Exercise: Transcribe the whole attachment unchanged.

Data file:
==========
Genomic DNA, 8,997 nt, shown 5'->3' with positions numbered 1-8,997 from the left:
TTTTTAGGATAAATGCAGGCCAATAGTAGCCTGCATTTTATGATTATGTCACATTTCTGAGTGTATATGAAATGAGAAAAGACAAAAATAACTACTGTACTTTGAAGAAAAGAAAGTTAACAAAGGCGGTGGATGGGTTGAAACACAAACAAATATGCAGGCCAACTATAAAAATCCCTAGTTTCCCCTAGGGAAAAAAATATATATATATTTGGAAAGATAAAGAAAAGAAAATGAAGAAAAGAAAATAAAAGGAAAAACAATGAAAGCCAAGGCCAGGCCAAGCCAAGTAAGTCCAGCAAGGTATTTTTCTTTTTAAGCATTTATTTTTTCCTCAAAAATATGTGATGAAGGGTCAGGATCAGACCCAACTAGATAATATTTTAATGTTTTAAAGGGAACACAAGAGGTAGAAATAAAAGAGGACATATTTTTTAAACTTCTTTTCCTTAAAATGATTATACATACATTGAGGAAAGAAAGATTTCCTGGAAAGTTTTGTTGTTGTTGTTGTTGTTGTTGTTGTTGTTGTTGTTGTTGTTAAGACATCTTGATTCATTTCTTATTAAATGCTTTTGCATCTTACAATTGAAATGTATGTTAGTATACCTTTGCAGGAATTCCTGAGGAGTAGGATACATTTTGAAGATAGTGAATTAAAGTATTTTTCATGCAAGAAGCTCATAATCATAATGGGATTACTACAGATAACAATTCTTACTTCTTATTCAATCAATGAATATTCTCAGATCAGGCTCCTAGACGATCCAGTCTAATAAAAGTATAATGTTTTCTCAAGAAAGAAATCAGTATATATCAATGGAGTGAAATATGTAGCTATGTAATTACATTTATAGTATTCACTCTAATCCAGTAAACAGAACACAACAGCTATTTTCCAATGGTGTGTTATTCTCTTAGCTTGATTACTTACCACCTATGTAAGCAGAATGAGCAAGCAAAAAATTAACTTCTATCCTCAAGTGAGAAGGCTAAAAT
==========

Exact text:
Genomic DNA, 8,997 nt, shown 5'->3' with positions numbered 1-8,997 from the left:
TTTTTAGGATAAATGCAGGCCAATAGTAGCCTGCATTTTATGATTATGTCACATTTCTGAGTGTATATGAAATGAGAAAAGACAAAAATAACTACTGTACTTTGAAGAAAAGAAAGTTAACAAAGGCGGTGGATGGGTTGAAACACAAACAAATATGCAGGCCAACTATAAAAATCCCTAGTTTCCCCTAGGGAAAAAAATATATATATATTTGGAAAGATAAAGAAAAGAAAATGAAGAAAAGAAAATAAAAGGAAAAACAATGAAAGCCAAGGCCAGGCCAAGCCAAGTAAGTCCAGCAAGGTATTTTTCTTTTTAAGCATTTATTTTTTCCTCAAAAATATGTGATGAAGGGTCAGGATCAGACCCAACTAGATAATATTTTAATGTTTTAAAGGGAACACAAGAGGTAGAAATAAAAGAGGACATATTTTTTAAACTTCTTTTCCTTAAAATGATTATACATACATTGAGGAAAGAAAGATTTCCTGGAAAGTTTTGTTGTTGTTGTTGTTGTTGTTGTTGTTGTTGTTGTTGTTGTTAAGACATCTTGATTCATTTCTTATTAAATGCTTTTGCATCTTACAATTGAAATGTATGTTAGTATACCTTTGCAGGAATTCCTGAGGAGTAGGATACATTTTGAAGATAGTGAATTAAAGTATTTTTCATGCAAGAAGCTCATAATCATAATGGGATTACTACAGATAACAATTCTTACTTCTTATTCAATCAATGAATATTCTCAGATCAGGCTCCTAGACGATCCAGTCTAATAAAAGTATAATGTTTTCTCAAGAAAGAAATCAGTATATATCAATGGAGTGAAATATGTAGCTATGTAATTACATTTATAGTATTCACTCTAATCCAGTAAACAGAACACAACAGCTATTTTCCAATGGTGTGTTATTCTCTTAGCTTGATTACTTACCACCTATGTAAGCAGAATGAGCAAGCAAAAAATTAACTTCTATCCTCAAGTGAGAAGGCTAAAAT